Success Story: Traveling the world on credit card reward points

Plane with clouds

The Mowrey family’s trip to London last summer took in all of the typical tourist stops -- Windsor Castle, the Tower of London and a little shopping at Harrods.

But there was nothing typical about how they paid for this incredible vacation.

The hotel and flights cost the Maryland family of four next to nothing, thanks to their strategic use of reward credit cards.

“We used our Starwood points and stayed at the Sheraton Park Lane just across the park from Buckingham Palace,” Ann Mowrey says. “It didn't cost us a thing for the hotel for nine nights.”

Mowrey accumulated those points from her Starwood Preferred Guest Credit Card and membership in the Starwood Vacation Network.

They purchased their Virgin Atlantic flights with her husband Jeff’s American Express credit card reward points.

Since that airline has a fuel surcharge and assesses taxes and fees, the tickets weren’t free. They cost about $800 a ticket — a steal for international airfare during the prime summer months.

“We looked at it as severely discounted first-class tickets,” says Mowrey, noting that first-class tickets were running about $4,500 at that point.

This wasn’t a once-in-a-lifetime trip for the family. They’ve flown to China, Turkey and Peru on credit card reward points, too.

Mowrey estimates that she and her husband figured out how to make the most out of credit card reward progams 20 years ago, soon after they learned about them.

Once they determined that free or deeply discounted travel was their goal, they figured out that applying points toward expensive airline tickets were their most profitable use.

“We save membership rewards for international travel and save them for business and first-class,” Mowrey says.

She notes that their first-class tickets to China would’ve cost about $12,000 — a luxury they wouldn’t have been able to afford otherwise.

Ann and Jeff Mowrey have figured out how to treat their family to some incredible vacations for practically nothing by making the most of their reward credit cards.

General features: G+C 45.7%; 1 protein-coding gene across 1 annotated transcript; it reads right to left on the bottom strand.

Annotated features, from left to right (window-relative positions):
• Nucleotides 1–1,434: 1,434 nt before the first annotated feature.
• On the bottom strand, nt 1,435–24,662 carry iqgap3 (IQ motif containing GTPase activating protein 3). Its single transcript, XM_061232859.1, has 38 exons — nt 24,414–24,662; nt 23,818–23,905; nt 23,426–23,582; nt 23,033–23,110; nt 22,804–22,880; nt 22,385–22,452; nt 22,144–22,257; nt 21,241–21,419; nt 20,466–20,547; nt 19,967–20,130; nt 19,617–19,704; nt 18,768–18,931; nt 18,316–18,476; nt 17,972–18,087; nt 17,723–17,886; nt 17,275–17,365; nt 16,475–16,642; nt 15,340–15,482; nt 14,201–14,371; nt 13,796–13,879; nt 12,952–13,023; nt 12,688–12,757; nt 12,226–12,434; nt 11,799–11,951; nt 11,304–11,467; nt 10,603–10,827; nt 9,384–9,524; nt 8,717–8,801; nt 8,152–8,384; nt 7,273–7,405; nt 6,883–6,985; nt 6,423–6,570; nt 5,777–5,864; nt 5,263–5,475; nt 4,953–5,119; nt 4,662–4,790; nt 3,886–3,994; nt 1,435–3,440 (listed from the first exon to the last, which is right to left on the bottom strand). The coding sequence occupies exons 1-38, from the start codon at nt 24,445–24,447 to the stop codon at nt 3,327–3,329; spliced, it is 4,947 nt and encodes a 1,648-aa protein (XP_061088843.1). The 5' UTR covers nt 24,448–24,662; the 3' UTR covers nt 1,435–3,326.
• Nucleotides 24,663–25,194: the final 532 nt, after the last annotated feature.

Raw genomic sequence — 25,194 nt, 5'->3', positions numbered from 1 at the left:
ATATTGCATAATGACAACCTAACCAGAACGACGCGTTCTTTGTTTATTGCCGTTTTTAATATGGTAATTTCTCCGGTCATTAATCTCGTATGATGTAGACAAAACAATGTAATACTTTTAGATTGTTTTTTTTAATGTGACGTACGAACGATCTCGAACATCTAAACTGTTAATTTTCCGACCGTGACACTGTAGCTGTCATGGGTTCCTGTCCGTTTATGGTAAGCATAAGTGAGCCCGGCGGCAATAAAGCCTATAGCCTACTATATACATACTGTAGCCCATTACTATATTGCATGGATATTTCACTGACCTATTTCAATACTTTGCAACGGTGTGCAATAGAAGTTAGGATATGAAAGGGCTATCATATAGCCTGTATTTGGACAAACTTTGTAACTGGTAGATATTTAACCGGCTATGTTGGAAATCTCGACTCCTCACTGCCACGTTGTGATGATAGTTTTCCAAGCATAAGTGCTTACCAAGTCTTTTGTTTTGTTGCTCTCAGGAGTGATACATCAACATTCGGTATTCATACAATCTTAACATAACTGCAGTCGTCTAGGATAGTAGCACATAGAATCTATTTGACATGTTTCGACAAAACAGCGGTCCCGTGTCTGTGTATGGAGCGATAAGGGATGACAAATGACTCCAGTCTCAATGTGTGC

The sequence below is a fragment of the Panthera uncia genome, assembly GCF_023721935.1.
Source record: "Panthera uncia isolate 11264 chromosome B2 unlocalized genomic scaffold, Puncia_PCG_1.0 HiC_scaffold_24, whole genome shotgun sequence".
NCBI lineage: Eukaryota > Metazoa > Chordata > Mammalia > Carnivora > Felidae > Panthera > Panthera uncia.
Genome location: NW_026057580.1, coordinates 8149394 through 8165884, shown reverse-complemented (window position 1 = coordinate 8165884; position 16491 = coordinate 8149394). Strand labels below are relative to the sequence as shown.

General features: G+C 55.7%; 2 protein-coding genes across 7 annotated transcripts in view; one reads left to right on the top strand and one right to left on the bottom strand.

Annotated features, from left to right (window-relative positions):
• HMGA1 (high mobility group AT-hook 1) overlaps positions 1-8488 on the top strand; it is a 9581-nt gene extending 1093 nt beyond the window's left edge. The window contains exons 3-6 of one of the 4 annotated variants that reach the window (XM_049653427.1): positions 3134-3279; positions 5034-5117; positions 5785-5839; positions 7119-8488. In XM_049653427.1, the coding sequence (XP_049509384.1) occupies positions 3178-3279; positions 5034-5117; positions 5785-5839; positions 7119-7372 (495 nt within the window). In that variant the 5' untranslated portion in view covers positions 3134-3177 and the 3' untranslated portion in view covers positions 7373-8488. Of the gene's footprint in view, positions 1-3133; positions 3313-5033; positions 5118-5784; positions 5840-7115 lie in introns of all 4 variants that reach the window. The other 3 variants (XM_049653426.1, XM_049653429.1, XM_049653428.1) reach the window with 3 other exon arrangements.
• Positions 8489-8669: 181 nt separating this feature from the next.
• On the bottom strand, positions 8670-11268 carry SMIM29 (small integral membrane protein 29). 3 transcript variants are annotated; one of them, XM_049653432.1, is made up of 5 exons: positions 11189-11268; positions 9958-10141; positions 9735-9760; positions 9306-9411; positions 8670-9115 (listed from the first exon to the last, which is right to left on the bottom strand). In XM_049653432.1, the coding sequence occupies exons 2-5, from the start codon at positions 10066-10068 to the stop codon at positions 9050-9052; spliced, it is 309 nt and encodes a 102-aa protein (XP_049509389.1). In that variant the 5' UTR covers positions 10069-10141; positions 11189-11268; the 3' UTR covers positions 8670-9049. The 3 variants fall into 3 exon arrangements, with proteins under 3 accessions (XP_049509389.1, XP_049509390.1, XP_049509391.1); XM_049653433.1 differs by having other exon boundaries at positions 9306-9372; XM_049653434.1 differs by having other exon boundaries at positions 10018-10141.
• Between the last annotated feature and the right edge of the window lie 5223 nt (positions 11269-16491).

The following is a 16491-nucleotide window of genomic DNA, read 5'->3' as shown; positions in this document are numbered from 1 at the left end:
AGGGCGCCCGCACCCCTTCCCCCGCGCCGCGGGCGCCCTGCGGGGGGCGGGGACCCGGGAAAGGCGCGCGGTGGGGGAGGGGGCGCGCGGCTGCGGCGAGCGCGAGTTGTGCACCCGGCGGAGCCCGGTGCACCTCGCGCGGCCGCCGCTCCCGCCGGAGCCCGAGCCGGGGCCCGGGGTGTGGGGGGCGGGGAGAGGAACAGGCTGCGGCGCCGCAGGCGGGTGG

The Mowreys buy any tickets under $350 — using a rewards card, of course — although they have used points for upgrades, especially for longer cross-country flights.

They’ve also gifted points to family members for trips and upgraded their tickets.

The Starwood American Express earns one Starpoint for each dollar spent, and it’s Mowrey’s go-to credit card for typical expenses such as groceries, gas, dining out, clothing and haircuts.

“I always whip out my card,” she says. “They make it so easy now. You can charge $2 at McDonald’s. No one has $10 minimums anymore.”

If a retailer doesn’t accept American Express, she uses a US Airways credit card that she applied for when the airline had a hub in nearby Baltimore.

Her husband, who is self-employed, has separate American Express cards for personal and business use, but both contribute to the same rewards account.

Buying a new car provided an unexpected boost to his point total when the dealership allowed them to charge up to $5,000 of the purchase price.

Of course, the Mowreys make sure they can afford however much they charge.

To avoid spending more than they can pay off each month, Ann Mowrey monitors their bank and credit card accounts daily. If her balance seems high, she cuts back on spending for that month.

“You have to be diligent, or you can get yourself in a lot of trouble,” she notes. “I would never recommend doing any of this if you can’t pay the bill in full at the end of the month. It’s not worth the interest to get these points.”

Accessing her accounts often also allows Mowrey to see any special offers that credit card companies are promoting.

Doing that allowed her to take advantage of Starwood promotions that allow her to earn free nights after a certain number of stays.

The couple is always plotting their next adventure. In the works: a 2012 trip to Paris to celebrate their 25th wedding anniversary.

Mowrey offers the following tips for winning with reward credit cards:

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